Techniques of database conversion from Oracle to PostgreSQL

Being the unique powerful solution to maintain huge databases, Oracle is a high-priced database management system with strict licensing policy. Nowadays many companies are shifting their databases to open-source systems in order to reduce total cost of the ownership.

PostgreSQL is an open-source object-relational DBMS that is great alternative to Oracle because these systems are very close to each other in the scope of capabilities and range of advanced tools for administration and development. While Oracle is superior in multi-level compression, extensive backup, and flexible storage customization, PostgreSQL provides such advantages as sophisticated locking and recovery techniques, nested transactions, multi-level concurrency control and asynchronous replication.

Straight forward approach to Oracle to PostgreSQL database migration includes the following steps according to extract-transform-load model:

  • export schemas, indexes and constraints from the source Oracle database in form of SQL CREATE- statements; convert it into PostgreSQL format and import to the target database
  • export data from Oracle database into CSV files (one file per table), transform it according to the target format if necessary and load to the PostgreSQL database
  • extract triggers, views, and stored procedures from the source Oracle database in form of SQL statements and PL/SQL source code
  • transform those queries and code according to PostgreSQL syntax and then load it to the destination database

First step is to get list of all tables, here is Oracle query for this purpose:

SQL> select table_name from user_tables;

To get definition of the particular table, the following Oracle statements may be used:

SQL> set long 2000

SQL> set pagesize 0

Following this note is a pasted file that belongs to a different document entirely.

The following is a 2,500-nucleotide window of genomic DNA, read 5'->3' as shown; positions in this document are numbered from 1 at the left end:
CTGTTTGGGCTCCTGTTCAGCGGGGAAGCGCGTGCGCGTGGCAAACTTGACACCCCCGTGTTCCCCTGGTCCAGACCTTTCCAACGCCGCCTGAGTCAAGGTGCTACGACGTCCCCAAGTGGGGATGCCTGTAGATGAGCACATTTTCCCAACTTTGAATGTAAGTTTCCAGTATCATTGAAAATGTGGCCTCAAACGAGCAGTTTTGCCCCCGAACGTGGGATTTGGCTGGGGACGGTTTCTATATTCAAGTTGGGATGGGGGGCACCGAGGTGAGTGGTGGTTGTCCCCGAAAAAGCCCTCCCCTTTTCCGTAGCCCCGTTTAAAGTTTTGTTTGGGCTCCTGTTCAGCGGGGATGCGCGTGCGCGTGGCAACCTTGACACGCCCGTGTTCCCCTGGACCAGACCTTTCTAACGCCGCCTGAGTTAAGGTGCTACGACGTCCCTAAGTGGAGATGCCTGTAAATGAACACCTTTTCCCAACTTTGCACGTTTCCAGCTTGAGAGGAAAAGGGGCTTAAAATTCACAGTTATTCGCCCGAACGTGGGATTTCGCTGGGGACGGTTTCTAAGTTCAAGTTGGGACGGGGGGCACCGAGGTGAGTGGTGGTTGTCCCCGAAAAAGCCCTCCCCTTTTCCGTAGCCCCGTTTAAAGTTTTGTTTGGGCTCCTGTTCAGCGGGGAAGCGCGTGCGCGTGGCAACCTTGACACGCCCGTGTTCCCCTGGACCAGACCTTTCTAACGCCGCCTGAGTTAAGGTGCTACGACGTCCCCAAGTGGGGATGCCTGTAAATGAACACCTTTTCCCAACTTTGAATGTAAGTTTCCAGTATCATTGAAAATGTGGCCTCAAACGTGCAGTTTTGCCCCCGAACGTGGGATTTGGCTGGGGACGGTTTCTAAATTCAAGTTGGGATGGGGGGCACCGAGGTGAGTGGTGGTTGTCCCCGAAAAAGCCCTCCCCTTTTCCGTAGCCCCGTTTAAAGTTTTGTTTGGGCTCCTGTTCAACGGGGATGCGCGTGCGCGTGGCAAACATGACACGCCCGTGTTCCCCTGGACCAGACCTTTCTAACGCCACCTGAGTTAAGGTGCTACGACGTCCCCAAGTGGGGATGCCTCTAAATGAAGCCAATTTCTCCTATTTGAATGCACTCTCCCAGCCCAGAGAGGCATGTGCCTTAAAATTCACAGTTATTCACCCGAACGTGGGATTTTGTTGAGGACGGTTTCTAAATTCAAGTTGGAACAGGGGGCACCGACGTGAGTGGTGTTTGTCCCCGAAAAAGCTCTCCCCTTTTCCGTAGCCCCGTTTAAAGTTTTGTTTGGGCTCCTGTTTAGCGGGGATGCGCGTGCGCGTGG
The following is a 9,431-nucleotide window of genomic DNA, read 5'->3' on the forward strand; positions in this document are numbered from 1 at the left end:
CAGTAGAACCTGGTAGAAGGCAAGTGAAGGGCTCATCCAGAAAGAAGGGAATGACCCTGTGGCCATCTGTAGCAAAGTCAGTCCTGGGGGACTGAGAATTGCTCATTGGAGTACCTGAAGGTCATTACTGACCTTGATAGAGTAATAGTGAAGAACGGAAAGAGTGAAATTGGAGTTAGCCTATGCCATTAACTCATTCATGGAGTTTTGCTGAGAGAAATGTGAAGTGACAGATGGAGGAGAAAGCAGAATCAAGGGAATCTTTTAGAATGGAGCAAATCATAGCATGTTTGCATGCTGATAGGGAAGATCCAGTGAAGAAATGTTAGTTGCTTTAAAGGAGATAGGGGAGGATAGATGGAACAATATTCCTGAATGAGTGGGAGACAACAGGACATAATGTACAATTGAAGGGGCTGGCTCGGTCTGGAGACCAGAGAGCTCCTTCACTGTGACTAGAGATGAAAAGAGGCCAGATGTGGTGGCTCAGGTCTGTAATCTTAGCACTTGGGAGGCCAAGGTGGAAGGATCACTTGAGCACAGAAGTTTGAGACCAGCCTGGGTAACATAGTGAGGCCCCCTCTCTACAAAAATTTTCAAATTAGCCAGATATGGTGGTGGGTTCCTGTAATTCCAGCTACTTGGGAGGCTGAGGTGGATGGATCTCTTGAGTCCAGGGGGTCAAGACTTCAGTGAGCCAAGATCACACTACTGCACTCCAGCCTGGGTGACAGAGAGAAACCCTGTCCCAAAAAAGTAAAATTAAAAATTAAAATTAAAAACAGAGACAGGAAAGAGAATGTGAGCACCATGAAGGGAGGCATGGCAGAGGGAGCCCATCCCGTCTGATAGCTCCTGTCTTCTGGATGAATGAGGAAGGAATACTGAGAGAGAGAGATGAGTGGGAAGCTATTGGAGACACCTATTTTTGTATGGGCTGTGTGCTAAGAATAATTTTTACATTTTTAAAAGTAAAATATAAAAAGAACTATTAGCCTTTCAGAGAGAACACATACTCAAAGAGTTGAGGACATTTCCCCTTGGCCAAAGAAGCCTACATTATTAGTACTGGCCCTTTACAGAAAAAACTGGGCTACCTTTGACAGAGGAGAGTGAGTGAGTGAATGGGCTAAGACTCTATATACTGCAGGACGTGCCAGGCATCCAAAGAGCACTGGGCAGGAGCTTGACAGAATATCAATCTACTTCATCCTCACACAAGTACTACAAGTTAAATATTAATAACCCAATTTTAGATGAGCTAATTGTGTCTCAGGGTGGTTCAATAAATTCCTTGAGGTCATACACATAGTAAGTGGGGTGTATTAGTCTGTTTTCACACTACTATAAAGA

The resulting ‘CREATE TABLE’ script must be transformed according to PostgreSQL syntax before loading into database:

  • Oracle specific keywords at the end of ‘CREATE TABLE’ statement must be removed (starting from “USING INDEX PCTFREE…”)
  • Column types must be converted into PostgreSQL equivalents

The next step is to export of Oracle data in CSV format, the following statements may be used for this purpose:

SQL> set heading off

SQL> spool file.csv

SQL> select column1 || ‘,’ || column2 || … from table1;

SQL> set colsep ‘,’

SQL> select * from table1;

SQL> spool off;

PostgreSQL provides the following command to import CSV file into previously created table:

COPY <table_name> FROM <csv_file> DELIMITER ‘,’ CSV;

In order to extract all Oracle indexes for some table, the following query may be used:

SQL> select * from all_indexes where table_name = ‘<TABLE NAME>’;

Remember that all names of database objects are case-sensitive in Oracle. These statements are used to extract definition of the particular index:

SQL> set long 1000

SQL> set pagesize 0


Oracle allows to extract foreign keys through this query:




   user_constraints a, user_cons_columns b


   a.constraint_name=b.constraint_name and a.constraint_type=’R’

PostgreSQL uses the same syntax of creating indexes and foreign keys, so all related Oracle queries may be run in the target DBMS without any changes.

Migration of views, stored procedures and triggers requires strong skills in database administration and it is laid outside of this article.

Solutions to automate migration from Oracle to PostgreSQL

The steps specified above confirm that database migration between such sophisticated systems as Oracle and PostgreSQL is a tedious time-consuming procedure demanding for a lot of efforts when doing it manually. It would be smart to find a dedicated tool for automating the migration process.

One of such tools is provided by Intelligent Converters company and is known as Oracle to PostgreSQL converter. It makes the migration as easy as a few clicks of mouse buttons. The product has user-friendly interface to simplify conversion of tables, data, indexes, constraints and views.

Find more details about Oracle to PostgreSQL converter at

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